Solanum nigrum is mainly
a weed of moist environment, and thrives in areas of low rainfall only where the
land is under irrigation. It is best adapted to soils of high fertility,
especially those high in nitrogen and phosphorus. It has been naturalized in
both temperate and tropical regions (Holm et al. 1991). This species colonize moist environments, only occurring in areas of low
rainfall when the land is subject to irrigation. However, it is susceptible to
frost (Edmonds & Chweya 1997).
The potential of seed production in S. nigrum vary in a range of 600 to 168000 seeds per plant (Keeley & Thullen, 1983; Holm et al. 1991; Defelice 2003). Each berry contains 15 to 96 bone-coloured seeds (Ogg & Rogers, 1989; Defelice, 2003).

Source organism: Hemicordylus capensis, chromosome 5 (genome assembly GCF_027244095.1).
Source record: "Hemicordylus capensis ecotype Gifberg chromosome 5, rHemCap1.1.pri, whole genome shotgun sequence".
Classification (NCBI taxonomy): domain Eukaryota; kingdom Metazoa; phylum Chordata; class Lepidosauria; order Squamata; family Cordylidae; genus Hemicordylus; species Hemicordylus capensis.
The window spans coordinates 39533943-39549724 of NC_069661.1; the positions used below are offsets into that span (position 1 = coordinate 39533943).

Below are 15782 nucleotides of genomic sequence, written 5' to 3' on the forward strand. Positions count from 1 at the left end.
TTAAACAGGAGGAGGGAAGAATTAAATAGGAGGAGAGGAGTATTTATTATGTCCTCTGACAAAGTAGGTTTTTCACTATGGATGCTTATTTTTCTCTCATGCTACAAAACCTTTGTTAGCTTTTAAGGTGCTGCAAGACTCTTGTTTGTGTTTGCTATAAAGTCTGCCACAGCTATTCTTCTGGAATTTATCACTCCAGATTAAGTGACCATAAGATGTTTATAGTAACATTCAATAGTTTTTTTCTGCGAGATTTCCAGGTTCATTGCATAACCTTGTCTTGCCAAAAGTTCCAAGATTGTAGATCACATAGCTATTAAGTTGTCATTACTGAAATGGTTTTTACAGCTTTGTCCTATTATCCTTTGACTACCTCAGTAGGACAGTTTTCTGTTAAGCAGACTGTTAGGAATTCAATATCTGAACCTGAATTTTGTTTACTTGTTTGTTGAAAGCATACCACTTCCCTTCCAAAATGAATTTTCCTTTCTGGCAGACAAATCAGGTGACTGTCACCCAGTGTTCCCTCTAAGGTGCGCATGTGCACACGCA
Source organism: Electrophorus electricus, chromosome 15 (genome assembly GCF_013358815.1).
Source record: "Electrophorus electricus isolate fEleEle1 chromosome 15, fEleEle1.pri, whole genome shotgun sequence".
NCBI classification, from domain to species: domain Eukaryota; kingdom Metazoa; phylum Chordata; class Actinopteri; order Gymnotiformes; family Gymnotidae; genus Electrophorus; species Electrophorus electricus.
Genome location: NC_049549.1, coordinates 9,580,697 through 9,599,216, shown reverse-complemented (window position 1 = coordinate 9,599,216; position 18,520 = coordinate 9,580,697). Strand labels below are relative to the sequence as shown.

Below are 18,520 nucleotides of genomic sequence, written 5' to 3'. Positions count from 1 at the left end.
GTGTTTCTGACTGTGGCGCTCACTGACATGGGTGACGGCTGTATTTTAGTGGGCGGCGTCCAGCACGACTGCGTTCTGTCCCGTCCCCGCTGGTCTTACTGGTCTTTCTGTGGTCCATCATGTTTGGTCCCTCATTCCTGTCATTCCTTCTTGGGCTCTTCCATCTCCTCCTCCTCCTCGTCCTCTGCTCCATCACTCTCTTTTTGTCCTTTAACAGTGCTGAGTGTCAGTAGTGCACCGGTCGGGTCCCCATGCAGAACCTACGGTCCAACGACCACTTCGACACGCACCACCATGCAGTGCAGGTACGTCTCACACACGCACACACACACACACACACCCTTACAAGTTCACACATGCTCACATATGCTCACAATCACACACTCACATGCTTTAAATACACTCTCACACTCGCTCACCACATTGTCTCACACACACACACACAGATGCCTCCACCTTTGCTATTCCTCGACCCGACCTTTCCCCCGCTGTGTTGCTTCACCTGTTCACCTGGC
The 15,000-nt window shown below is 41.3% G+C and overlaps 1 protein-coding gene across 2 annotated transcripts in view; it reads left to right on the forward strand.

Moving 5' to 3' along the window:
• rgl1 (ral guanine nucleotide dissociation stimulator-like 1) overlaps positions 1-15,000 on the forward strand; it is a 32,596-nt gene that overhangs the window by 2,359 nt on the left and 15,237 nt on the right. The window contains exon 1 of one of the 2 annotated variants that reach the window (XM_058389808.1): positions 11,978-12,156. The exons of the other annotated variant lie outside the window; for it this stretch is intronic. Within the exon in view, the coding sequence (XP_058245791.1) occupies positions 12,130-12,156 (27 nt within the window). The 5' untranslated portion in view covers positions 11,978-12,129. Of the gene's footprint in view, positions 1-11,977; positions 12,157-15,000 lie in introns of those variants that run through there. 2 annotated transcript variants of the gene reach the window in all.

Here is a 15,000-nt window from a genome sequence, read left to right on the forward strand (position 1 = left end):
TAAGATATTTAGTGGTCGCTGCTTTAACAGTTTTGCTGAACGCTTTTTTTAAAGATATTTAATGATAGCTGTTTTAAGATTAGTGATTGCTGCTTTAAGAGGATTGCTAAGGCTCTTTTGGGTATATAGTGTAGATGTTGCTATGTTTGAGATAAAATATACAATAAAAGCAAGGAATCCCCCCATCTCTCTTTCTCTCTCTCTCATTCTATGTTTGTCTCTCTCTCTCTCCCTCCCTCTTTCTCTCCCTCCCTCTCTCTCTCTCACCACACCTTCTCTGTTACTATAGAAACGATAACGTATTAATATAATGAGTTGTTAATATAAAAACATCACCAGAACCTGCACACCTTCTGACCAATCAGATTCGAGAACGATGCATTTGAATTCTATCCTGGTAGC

Long survival of dormant seeds enables a plant population to build up a bank of seeds of different ages in the soil (Håkanson 2003). Seeds of S. nigrum can remain viable in the soil for a long time (Ogg & Rogers, 1989; Keeley & Thullen, 1989). Viability of S. nigrum seeds in the soil has been reported from 18 to 39 years depending on soil disturbance. Tillage can decline number of seeds exponentially over years (Ogg & Rogers, 1989; Defelice 2003). However, appreciable numbers of viable seeds survive in the field for 5 years (Roberts & Lockett 1978). Keeley & Thullen (1989) indicated that S. nigrum seed survival in soil appears to be long. Thus, fields should be kept weed-free for more than 5 years to reduce S. nigrum populations to a level that will not reduce cotton yields. Also, S. nigrum seeds remain viable after being eaten by birds and livestock (Roberts & Lockett 1978; Defelice, 2003).